Definition of succumb in English:



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  • 1Fail to resist pressure, temptation, or some other negative force.

    ‘we cannot merely give up and succumb to despair’
    • ‘Young people who feel good about themselves are less likely to succumb to negative pressure.’
    • ‘The opposition will probably be forced to succumb to pressure from the West to join a national unity government.’
    • ‘But somebody somewhere in the industry might succumb to temptation.’
    • ‘Is there, I wonder, any danger Nel could succumb to the pressure?’
    • ‘Do not succumb to the temptation of jumping into impulsive and sensational outbursts of heavy workouts.’
    • ‘Indeed, in a critical aside on contemporary journalism, he sees how other editors succumb to temptations of this sort.’
    • ‘Her tastes are Brazilian-style barbecues and Japanese food but she does succumb to certain temptations.’
    • ‘And whoever gets selected for England will, in a pretty short period of time, succumb to the same forces.’
    • ‘And certain vicars choral did succumb to the temptation of female company.’
    • ‘Sooner or later, I fear, they will succumb to pressure from other, more powerful business interests.’
    • ‘For many, the quality of life has deteriorated and they succumb to pressure.’
    • ‘So should you stay grey, or succumb to the pressure to hit the bottle (of hair colorant)?’
    • ‘In due course, they succumb to his pressure and in his very presence fall into each other's arms.’
    • ‘Will they will stick to their ground and fight till the end, or succumb to the pressure?’
    • ‘Who but the dourest of indie-snob purists could fail to succumb to its heady delights?’
    • ‘They're about how these characters succumb to these pressures and these influences very much like we all do in our lives.’
    • ‘They also succumb to the pressure of having to wear many hats and not truly understanding the business.’
    • ‘Do not succumb to the temptation to reduce development time, stop time, or clearing time.’
    • ‘They have said they are not prepared to succumb to the pressure from the big countries that want everyone else to do as they say and not do as they do.’
    • ‘At the Olympics, the inexperienced juniors are bound to succumb to the intense pressure that will be exerted.’
    yield, give in, give way, submit, surrender, capitulate, cave in
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    1. 1.1Die from the effect of a disease or injury.
      ‘after a few blows there, the porcupine succumbs’
      • ‘Shot, gassed and riddled with shrapnel, Tu's father comes back from the Great War a cot-case who has to be nursed on the tribal lands by his wife Ma through his fits and moods until he finally succumbs to his injuries at the age of 39.’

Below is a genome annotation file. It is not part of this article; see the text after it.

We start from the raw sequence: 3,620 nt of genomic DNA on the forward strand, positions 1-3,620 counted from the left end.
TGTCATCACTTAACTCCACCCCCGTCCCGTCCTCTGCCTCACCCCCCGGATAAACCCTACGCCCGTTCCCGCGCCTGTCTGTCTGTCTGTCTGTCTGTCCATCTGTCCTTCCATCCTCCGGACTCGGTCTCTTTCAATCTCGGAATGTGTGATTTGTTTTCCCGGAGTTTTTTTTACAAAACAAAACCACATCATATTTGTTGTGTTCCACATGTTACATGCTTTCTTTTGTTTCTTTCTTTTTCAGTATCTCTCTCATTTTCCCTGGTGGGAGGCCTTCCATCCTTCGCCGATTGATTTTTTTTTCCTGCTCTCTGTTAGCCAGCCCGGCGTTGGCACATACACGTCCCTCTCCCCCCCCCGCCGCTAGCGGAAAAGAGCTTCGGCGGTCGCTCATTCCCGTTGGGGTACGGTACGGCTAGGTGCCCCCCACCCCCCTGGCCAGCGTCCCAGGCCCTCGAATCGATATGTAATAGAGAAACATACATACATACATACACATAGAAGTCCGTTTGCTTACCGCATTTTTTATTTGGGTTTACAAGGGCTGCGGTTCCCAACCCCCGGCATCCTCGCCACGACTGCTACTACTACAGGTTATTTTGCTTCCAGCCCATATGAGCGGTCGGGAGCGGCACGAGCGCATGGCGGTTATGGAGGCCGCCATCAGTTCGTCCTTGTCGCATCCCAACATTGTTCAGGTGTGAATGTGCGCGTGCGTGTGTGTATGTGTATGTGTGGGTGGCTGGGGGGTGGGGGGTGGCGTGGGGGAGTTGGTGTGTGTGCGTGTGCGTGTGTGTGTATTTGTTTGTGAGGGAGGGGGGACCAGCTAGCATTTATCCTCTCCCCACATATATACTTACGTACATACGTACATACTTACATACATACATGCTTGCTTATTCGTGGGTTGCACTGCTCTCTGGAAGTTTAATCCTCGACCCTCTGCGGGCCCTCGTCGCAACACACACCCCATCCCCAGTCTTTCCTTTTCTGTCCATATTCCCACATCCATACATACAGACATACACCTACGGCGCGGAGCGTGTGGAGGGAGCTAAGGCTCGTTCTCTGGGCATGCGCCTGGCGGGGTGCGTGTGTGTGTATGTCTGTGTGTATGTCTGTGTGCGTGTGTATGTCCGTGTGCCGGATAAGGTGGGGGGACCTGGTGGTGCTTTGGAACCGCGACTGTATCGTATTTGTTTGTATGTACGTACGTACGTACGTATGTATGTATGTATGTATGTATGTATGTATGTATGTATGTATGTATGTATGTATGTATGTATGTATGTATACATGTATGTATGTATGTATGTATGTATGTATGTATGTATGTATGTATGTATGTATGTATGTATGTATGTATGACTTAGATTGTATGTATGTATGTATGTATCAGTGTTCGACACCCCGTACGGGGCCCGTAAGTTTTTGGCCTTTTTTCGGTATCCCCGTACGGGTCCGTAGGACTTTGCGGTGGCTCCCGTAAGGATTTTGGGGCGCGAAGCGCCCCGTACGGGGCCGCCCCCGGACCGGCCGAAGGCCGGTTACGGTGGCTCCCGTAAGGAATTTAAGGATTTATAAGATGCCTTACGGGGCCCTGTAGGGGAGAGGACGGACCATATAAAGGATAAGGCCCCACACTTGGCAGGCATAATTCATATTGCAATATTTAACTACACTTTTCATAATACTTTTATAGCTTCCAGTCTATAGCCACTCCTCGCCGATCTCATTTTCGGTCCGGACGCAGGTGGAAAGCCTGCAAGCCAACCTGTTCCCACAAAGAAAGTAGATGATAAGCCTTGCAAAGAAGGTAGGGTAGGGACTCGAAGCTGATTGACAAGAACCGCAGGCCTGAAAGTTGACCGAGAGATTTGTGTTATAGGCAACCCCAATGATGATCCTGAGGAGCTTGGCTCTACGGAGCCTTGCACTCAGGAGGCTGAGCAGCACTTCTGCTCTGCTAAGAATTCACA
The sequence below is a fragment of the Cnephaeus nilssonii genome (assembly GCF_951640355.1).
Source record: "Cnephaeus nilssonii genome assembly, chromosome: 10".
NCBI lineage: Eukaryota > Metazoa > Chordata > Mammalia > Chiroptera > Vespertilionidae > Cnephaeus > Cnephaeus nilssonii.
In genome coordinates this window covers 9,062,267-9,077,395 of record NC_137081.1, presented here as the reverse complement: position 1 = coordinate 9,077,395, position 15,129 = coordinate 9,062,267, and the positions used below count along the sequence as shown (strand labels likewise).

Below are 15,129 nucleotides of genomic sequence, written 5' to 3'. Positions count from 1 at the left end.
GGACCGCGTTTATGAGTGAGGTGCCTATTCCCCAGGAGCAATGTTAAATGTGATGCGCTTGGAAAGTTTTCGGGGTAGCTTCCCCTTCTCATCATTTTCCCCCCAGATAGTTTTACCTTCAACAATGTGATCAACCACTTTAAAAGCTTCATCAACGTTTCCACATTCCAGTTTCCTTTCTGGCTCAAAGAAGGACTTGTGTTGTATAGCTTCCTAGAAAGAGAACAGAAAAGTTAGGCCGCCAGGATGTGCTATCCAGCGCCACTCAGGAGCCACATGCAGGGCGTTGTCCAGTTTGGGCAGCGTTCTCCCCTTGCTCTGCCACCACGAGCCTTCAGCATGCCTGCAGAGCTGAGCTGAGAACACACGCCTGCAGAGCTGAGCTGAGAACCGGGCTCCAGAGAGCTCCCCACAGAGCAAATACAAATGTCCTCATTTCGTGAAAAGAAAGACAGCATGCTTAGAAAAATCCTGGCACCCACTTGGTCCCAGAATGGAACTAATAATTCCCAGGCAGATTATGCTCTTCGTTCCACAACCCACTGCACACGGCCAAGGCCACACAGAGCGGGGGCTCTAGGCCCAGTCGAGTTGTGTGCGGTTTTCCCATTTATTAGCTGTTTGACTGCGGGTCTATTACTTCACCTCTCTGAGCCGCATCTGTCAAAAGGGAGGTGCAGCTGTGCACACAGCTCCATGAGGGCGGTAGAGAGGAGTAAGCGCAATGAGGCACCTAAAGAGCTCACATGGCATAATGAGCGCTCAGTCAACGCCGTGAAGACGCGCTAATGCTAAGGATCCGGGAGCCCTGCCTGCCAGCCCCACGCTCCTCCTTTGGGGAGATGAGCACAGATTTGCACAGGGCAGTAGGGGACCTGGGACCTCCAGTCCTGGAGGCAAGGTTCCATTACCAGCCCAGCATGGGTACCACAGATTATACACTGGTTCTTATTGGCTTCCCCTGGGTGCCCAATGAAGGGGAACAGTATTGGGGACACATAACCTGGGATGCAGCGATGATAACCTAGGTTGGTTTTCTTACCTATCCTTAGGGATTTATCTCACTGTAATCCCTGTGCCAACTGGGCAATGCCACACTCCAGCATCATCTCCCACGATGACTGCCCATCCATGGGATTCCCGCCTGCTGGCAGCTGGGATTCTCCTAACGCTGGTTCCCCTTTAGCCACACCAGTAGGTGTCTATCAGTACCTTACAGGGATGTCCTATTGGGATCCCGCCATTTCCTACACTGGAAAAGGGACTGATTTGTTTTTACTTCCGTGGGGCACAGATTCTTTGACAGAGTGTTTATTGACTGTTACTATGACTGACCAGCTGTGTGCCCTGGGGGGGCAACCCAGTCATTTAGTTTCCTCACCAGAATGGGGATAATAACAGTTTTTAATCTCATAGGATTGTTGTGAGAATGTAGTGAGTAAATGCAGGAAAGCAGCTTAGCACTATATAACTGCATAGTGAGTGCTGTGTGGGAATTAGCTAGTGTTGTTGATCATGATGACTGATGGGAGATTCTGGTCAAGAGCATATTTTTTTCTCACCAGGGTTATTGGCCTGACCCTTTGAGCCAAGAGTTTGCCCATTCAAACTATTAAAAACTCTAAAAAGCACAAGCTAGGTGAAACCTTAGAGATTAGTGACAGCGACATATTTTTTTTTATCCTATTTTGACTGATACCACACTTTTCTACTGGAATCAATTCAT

• ‘After the man succumbs to his injuries, Richard is blamed for his death but gives a false name to the police so as not to shame his family.’
      • ‘Had I not been able to find the money I believe I might well have succumbed to this terrible disease within a matter of months.’
      • ‘Scores of carriageworkers had already succumbed to diseases brought on by working with the man-made fibre.’
      • ‘Two more elephants are believed to have succumbed to the disease on Sunday.’
      • ‘Sandra succumbed to the disease, which had plagued her life for the past 13 years, last December.’
      • ‘They were immediately rushed to hospital where Amin succumbed to his injuries.’
      • ‘The injured were immediately rushed to hospital where Hamida succumbed to her injuries.’
      • ‘She later succumbed to her injuries and was pronounced dead at the Mayerthorpe Hospital.’
      • ‘In that time around 12 million sub-Saharan Africans have succumbed to the disease.’
      • ‘An injured student Irshad Ahmad Sheikh succumbed to his injuries on his way to hospital.’
      • ‘Both of them succumbed to their injuries, a couple of days later at a hospital in the city suburbs.’
      • ‘Eight passengers died on the spot and two others succumbed to their injuries in hospital.’
      • ‘Despite the efforts of local people to save her life, the girl succumbed to injuries.’
      • ‘Many of those who die as a result of the disease succumb in their 30s or 40s.’
      • ‘My mother, so vital to the end, finally succumbs to heart disease.’
      • ‘In fact, one out of every 2.4 women succumbs to heart disease, making it the leading cause of death among women.’
      • ‘These equations will involve both a rate of change of the proportion of the population succumbing to disease, and some unknown parameters, which we will consider shortly.’
      • ‘Men will also live for nine years longer without succumbing to heart disease, and those that do will suffer it for less years of their lives.’
      • ‘Eating less, Neandertals grew weak, succumbing more often to disease and other threats.’
      die from, die of, pass away as a result of, be a fatality of
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Late 15th century (in the sense ‘bring low, overwhelm’): from Old French succomber or Latin succumbere, from sub- ‘under’ + a verb related to cubare ‘to lie’.